Deirdre Mylod, Executive Director, Institute for Innovation
| Mar 04, 2015
My mother died this past 4th of July—a fitting date for a woman who had taught American History and could recite Longfellow’s "Paul Revere’s Ride" from memory. It was sad, and hard, and I miss her.
In one respect, however, I consider myself to be lucky: I know with certainty that she had what she wanted at the end. We had been talking about her end of life choices for 15 years. I knew what she valued. I knew what trade-offs she was willing to make. We’d long agreed that when the time came, her job would be to call the shots and my job would be to make sure that her requests were heard. While the conversations were hard, they also bestowed an inconceivable comfort and assurance when I needed it the most. There is great peace in knowing I did what I’d promised and in never having to wonder if we did the right thing. I know we did, because she decided what the right thing was for herself.
This month our Founding Executive Council (FEC) members
met and discussed the barriers and challenges of ensuring that clinicians and caregivers support end of life discussions with patients. It was a rich and varied conversation. Some of the usual barriers emerged in terms of the discomfort that clinicians have with talking about death in general, the uncertainty of when in the course of a patient’s trajectory to raise the topic, as well as the concern over how to prepare a patient for the conversation itself and how to offer the right time and space for the discussion.
Not surprisingly, findings from national patient experience data underscore the benefits of having end of life conversations for patients, their families and even the hospital organization. Patients who report being given information about their end of life options evaluate their hospital experience more favorably. And family members who have experienced hospice care for a loved one almost never report that hospice care was begun ‘too early.’ With benefits that are so apparent, why aren't end of life discussions more common? What can we do to encourage and support them?
The FEC members discussed a number of initiatives within their own organizations to promote good end of life discussions and documentation. A few key themes and approaches emerged, including:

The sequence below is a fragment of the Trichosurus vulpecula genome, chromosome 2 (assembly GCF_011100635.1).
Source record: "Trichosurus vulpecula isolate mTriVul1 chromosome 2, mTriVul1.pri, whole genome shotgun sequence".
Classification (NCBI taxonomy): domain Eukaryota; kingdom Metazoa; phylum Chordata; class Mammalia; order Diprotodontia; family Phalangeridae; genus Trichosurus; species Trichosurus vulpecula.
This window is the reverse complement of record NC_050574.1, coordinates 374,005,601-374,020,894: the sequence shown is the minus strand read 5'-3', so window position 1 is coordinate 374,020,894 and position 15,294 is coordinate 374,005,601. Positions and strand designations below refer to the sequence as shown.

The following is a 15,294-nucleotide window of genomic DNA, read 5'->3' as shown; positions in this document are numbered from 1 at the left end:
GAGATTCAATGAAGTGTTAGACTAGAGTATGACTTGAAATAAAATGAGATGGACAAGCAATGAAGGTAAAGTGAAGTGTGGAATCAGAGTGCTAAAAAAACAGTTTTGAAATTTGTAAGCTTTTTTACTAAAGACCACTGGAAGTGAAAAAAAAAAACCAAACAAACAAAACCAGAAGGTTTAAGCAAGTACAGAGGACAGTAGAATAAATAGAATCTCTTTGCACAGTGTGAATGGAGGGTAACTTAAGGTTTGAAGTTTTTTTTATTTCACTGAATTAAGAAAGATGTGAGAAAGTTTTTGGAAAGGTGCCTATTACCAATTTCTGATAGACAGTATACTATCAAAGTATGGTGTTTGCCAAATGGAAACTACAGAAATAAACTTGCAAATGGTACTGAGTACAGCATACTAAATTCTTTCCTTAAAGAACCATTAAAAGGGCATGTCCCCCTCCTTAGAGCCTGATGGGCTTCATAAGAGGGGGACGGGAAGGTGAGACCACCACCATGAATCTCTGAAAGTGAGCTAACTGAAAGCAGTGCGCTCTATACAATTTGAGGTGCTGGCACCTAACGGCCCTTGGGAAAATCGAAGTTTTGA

- Learn by doing. Several FEC members described training programs in place to help staff know when and how to broach the topic. Interestingly, one organization encourages their clinicians and caregivers to address their own end of life planning as part of their training. By going through the process and formalizing their choice of alternate decision-makers and value trade-offs, they become more comfortable with the process and have authentic personal experience to share.
- Start the conversation early. Another theme that emerged was the move to make end of life discussions a more routine part of care that is addressed earlier in the patient’s trajectory. By standardizing questions, discussion and documentation for patients– not just those in decline–some of the emotional intensity is removed so that clinicians become more comfortable with the topic and there is more time for patients to thoughtfully consider their wishes.
- Use words that convey a personal connection. We also discussed the importance of language and the choice of words that are used. For example, asking a patient “What do you hope for?” allows a clinician to elicit information about goals and values but importantly conveys an emotional concern for the patient and an interest in sharing in their hopes.
Don’t all of us need someone to understand our hopes? At the end of life, this may be the most important medicine of all. Let’s keep the conversation going. Please email Institute: End of Life Best Practices
and let us know what your organization is doing to promote end of life discussions and decision-making.